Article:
If you can't water it as often as you would like for whatever reason, then re-pot your plant and put silicon balls in the soil where the roots will go. Soak your plant for up to half an hour or so for the silicon balls to absorb the water and then if you can't water it for four or five days at a time, it will survive better. Remember to give it extra when you do for the silicon to absorb extra water too. This is also useful for thirsty temperate zone plants that we like to attempt to grow here. A friend asked me to look after her plants for her while she is away for four months and I almost killed off her mint plant in the first week!! In fact to look at it, you'd thinnk it was a goner; all the leaves were dead and had fallen off. I re-potted it with the silicon, gave it extra attention until little green shoots came out and now I can water it as often as the rest. I also have it out of full sun until late afternoon.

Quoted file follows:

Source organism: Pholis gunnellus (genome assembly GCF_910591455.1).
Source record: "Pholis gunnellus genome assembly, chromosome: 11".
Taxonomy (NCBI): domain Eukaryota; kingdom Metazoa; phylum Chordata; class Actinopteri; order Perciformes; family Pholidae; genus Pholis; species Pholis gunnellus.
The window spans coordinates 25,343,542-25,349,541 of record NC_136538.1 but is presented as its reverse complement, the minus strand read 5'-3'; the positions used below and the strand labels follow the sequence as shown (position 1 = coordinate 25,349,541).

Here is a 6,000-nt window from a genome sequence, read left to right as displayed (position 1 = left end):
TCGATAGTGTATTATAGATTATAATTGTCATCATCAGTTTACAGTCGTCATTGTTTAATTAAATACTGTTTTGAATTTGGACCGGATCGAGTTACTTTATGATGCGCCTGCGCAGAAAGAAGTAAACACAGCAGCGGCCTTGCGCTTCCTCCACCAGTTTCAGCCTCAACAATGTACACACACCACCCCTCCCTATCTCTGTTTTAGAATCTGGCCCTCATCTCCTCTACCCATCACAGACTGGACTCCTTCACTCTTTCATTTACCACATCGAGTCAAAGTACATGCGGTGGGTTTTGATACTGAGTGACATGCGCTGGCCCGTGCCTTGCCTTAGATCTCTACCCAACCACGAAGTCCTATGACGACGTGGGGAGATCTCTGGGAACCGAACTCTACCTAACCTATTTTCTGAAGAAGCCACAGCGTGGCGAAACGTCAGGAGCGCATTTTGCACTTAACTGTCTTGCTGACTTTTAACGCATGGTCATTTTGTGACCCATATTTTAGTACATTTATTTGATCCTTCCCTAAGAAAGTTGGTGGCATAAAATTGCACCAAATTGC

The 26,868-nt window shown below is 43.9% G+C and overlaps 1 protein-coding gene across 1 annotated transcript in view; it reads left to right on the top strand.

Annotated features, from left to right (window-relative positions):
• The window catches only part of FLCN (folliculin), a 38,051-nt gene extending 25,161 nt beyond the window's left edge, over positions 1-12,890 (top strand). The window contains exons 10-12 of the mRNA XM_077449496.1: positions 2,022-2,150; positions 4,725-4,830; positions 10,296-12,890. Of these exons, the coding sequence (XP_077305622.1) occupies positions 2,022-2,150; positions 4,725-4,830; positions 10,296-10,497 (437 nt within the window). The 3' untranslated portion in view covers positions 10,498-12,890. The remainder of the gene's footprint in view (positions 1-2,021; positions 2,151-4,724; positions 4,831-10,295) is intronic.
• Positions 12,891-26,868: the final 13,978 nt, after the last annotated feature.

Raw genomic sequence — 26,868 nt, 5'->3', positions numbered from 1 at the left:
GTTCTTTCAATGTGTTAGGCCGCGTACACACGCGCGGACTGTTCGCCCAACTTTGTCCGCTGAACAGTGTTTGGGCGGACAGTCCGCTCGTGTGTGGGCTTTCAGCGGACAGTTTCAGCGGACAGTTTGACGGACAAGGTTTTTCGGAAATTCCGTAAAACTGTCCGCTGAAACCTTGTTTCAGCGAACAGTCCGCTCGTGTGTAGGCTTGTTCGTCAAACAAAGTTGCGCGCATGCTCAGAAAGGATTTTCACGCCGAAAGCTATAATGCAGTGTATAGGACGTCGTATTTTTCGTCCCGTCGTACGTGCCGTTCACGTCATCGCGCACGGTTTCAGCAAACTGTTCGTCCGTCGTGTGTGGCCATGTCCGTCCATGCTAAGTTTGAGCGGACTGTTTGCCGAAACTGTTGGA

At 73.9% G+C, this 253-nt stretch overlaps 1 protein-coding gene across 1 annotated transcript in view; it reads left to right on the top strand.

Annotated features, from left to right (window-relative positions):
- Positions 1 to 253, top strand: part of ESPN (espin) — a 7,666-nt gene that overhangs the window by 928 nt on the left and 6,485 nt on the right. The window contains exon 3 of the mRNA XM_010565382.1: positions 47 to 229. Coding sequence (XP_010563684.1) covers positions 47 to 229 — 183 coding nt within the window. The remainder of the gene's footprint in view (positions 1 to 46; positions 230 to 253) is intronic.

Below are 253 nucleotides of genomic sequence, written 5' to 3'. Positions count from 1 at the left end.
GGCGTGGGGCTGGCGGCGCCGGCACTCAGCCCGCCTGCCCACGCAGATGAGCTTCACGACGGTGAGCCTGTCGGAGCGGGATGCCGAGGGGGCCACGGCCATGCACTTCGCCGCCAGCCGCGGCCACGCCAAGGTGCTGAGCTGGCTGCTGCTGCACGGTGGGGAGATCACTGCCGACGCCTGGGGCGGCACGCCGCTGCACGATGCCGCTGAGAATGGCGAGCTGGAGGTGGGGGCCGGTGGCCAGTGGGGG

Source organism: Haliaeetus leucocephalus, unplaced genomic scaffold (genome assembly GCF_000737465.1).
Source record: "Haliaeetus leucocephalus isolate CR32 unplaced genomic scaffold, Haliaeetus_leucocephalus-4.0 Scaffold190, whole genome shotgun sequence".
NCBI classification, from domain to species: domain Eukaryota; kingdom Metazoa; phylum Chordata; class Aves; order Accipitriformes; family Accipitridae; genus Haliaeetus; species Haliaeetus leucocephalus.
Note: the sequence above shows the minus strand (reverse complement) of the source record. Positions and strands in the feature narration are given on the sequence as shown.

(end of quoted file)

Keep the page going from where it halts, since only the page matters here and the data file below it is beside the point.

Just as a warning, don't just put extra water in the saucers as here in Malaysia it just breeds mosquitoes. A major woe of pot plants.
The main thing to remember is that even though the plant may look dead, it can regenerate. Don't give up on them. Use them to soak up your rice cleaning water or when you rinse or soak anything without soap and don't want to waste the water. Keep them somewhere in view and enjoy them.
Monday, January 4, 2010
Top picture: New Leaves
Second picture: Full bloom and buds
Gloxinias are often found in garden centres and the supermarket fresh flowers and plants sections here. They are very beautiful with lovely luxurious bell flowers in striking rich reds, pinks and purples. A colourful addition to your balcony. Yet many people get frustrated that they seem to rot, lose their leaves and flowers and collapse very quickly; leaving nothing but an empty pot of dirt behind. If this is you, don't worry as gloxinias are amazingly resilient.